23 Feb Lack of Mentoring or… ?
A recent article from Time has been trending on LinkedIn. The article is titled “What Your Gen Z Colleagues Wish You Knew” and you can read it here: https://time.com/charter/6149918/generation-z-workers/
The article contends that “the lack of mentoring and access to seasoned management because they’re working remotely” is driving Gen Z to quit or switch jobs in large numbers. And, in typical fashion, the influencers of LinkedIn all jumped on the bandwagon to like this thesis. But: is that the whole story? I don’t think so.
The article profiles one person’s experience. While it’s a valid experience to be sure, it may not reflect the experience of an entire generation of people as a whole. In statistics, one of the first phrases you learn is, “Correlation does not imply causation.” It may very well be that a lack of mentorship and/or easy access to more experienced workers is adding fuel to the fire. But I am skeptical that it is the entire fire.
A few days ago, this article from The New York Times was trending on LinkedIn: https://www.nytimes.com/2022/02/15/magazine/anti-ambition-age.html. The article is titled “The Age of Anti Ambition” and the byline speaks volumes: “When 25 million people leave their jobs, it’s about more than just burnout.” I think this article points out something very, very important that anyone involved in hiring should note:
“If the tight labor market is giving low-wage workers a taste of upward mobility, a lot of office workers (or “office,” these days) seem to be thinking about our jobs more like the way many working-class people have forever. As just a job, a paycheck to take care of the bills! Not the sum total of us, not an identity.”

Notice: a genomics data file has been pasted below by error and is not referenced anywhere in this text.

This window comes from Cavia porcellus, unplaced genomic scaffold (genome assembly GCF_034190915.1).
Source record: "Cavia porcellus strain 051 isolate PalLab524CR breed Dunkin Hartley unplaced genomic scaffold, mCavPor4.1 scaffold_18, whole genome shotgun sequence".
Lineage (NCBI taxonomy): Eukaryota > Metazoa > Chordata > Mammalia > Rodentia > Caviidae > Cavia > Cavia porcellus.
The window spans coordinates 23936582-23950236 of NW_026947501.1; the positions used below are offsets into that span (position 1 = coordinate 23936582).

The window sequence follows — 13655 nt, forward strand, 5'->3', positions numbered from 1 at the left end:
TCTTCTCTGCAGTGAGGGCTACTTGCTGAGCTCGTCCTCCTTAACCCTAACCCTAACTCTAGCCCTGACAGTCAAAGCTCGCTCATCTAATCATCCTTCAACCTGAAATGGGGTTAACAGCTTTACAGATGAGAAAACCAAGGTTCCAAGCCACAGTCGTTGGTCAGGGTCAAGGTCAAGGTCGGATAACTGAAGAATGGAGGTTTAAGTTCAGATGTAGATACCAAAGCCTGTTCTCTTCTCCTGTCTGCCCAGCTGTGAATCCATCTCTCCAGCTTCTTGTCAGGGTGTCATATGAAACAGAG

Now we’re getting a bit closer to the root cause of this sea-change.
As I’ve mentioned before, my European friends frequently marvel at the American work style, whether it’s being punished for closing your office door, having to sit in open-office chaos, having to be on Zoom constantly, getting calls or emails at 11pm, considering work your “family” or your “best friends.” Many of them have hobbies and a robust life OUTSIDE of work. They do not consider their coworkers or managers to be friends and family. Their work is something that they may find fulfilling, but it does not definite them to the core of who they are. In some respects, I feel like saying, “Hello, America. Welcome to the way other people in the world perceive work.”
So if you are in HR, TA, staffing, or any type of hiring role, how can you handle this?
- Acknowledge that this shift is happening. Burying your head in the sand will not help you.
- If you are still using marketing tactics like, “We’re one big FAMILY here,” consider cutting that out. Are you really a family? No. You are managers and colleagues. Be real about that.
- Make it easy to leave. I get it, I get it. I know that sounds counterintuitive, but hear me out. Sometimes an open door is a motivation to stay. Knowing that you could leave a company without fear of reprisals or a smear campaign is a more humane way of handling the resignation process. And it can make people more motivated to stay.
- Create a work environment where employees feel comfortable asking questions.
- Ensure your onboarding process doesn’t suck. Instead of having Sally Sue roll out the welcome wagon with free ink pens and a company logo water bottle, make sure the new hires KNOW how to get started appropriately and they know who to go to for questions.